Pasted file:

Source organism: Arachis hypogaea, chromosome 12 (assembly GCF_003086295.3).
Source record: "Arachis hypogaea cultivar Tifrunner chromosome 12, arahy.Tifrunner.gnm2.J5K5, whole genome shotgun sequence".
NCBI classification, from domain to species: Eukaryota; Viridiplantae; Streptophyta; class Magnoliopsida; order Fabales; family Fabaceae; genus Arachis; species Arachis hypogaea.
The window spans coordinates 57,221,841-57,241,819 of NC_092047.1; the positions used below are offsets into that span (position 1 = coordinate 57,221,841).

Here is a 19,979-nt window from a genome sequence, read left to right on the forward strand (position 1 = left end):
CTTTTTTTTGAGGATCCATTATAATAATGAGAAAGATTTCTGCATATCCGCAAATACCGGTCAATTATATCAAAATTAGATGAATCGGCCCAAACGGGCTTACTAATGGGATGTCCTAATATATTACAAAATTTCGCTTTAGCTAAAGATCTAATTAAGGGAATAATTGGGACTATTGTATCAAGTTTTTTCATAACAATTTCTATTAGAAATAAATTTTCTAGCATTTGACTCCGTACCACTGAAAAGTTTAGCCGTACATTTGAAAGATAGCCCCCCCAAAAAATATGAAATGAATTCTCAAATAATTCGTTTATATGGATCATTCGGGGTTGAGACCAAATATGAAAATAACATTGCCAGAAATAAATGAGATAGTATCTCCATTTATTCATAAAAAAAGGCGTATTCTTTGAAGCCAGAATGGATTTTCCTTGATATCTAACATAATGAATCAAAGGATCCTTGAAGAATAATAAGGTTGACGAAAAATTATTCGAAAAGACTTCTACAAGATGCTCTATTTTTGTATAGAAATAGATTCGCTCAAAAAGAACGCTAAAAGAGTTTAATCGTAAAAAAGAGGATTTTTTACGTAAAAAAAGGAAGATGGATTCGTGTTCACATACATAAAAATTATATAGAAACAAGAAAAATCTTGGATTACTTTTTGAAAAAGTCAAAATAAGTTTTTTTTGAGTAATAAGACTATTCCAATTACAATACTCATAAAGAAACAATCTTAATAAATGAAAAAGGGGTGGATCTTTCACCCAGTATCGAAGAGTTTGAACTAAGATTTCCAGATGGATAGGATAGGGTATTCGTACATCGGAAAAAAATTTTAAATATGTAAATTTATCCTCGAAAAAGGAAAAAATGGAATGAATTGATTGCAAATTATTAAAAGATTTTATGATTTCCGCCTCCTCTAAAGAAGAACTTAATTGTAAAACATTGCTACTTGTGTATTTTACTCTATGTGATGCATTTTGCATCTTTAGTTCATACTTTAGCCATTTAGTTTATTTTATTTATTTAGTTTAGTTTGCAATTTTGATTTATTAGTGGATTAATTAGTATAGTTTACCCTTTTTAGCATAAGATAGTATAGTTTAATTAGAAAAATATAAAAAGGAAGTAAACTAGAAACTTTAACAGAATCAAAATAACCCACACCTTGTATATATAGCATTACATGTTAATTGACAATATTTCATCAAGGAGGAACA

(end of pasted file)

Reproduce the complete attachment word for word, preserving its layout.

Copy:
Source organism: Arachis hypogaea, chromosome 12 (assembly GCF_003086295.3).
Source record: "Arachis hypogaea cultivar Tifrunner chromosome 12, arahy.Tifrunner.gnm2.J5K5, whole genome shotgun sequence".
NCBI classification, from domain to species: Eukaryota; Viridiplantae; Streptophyta; class Magnoliopsida; order Fabales; family Fabaceae; genus Arachis; species Arachis hypogaea.
The window spans coordinates 57,221,841-57,241,819 of NC_092047.1; the positions used below are offsets into that span (position 1 = coordinate 57,221,841).

Here is a 19,979-nt window from a genome sequence, read left to right on the forward strand (position 1 = left end):
CTTTTTTTTGAGGATCCATTATAATAATGAGAAAGATTTCTGCATATCCGCAAATACCGGTCAATTATATCAAAATTAGATGAATCGGCCCAAACGGGCTTACTAATGGGATGTCCTAATATATTACAAAATTTCGCTTTAGCTAAAGATCTAATTAAGGGAATAATTGGGACTATTGTATCAAGTTTTTTCATAACAATTTCTATTAGAAATAAATTTTCTAGCATTTGACTCCGTACCACTGAAAAGTTTAGCCGTACATTTGAAAGATAGCCCCCCCAAAAAATATGAAATGAATTCTCAAATAATTCGTTTATATGGATCATTCGGGGTTGAGACCAAATATGAAAATAACATTGCCAGAAATAAATGAGATAGTATCTCCATTTATTCATAAAAAAAGGCGTATTCTTTGAAGCCAGAATGGATTTTCCTTGATATCTAACATAATGAATCAAAGGATCCTTGAAGAATAATAAGGTTGACGAAAAATTATTCGAAAAGACTTCTACAAGATGCTCTATTTTTGTATAGAAATAGATTCGCTCAAAAAGAACGCTAAAAGAGTTTAATCGTAAAAAAGAGGATTTTTTACGTAAAAAAAGGAAGATGGATTCGTGTTCACATACATAAAAATTATATAGAAACAAGAAAAATCTTGGATTACTTTTTGAAAAAGTCAAAATAAGTTTTTTTTGAGTAATAAGACTATTCCAATTACAATACTCATAAAGAAACAATCTTAATAAATGAAAAAGGGGTGGATCTTTCACCCAGTATCGAAGAGTTTGAACTAAGATTTCCAGATGGATAGGATAGGGTATTCGTACATCGGAAAAAAATTTTAAATATGTAAATTTATCCTCGAAAAAGGAAAAAATGGAATGAATTGATTGCAAATTATTAAAAGATTTTATGATTTCCGCCTCCTCTAAAGAAGAACTTAATTGTAAAACATTGCTACTTGTGTATTTTACTCTATGTGATGCATTTTGCATCTTTAGTTCATACTTTAGCCATTTAGTTTATTTTATTTATTTAGTTTAGTTTGCAATTTTGATTTATTAGTGGATTAATTAGTATAGTTTACCCTTTTTAGCATAAGATAGTATAGTTTAATTAGAAAAATATAAAAAGGAAGTAAACTAGAAACTTTAACAGAATCAAAATAACCCACACCTTGTATATATAGCATTACATGTTAATTGACAATATTTCATCAAGGAGGAACA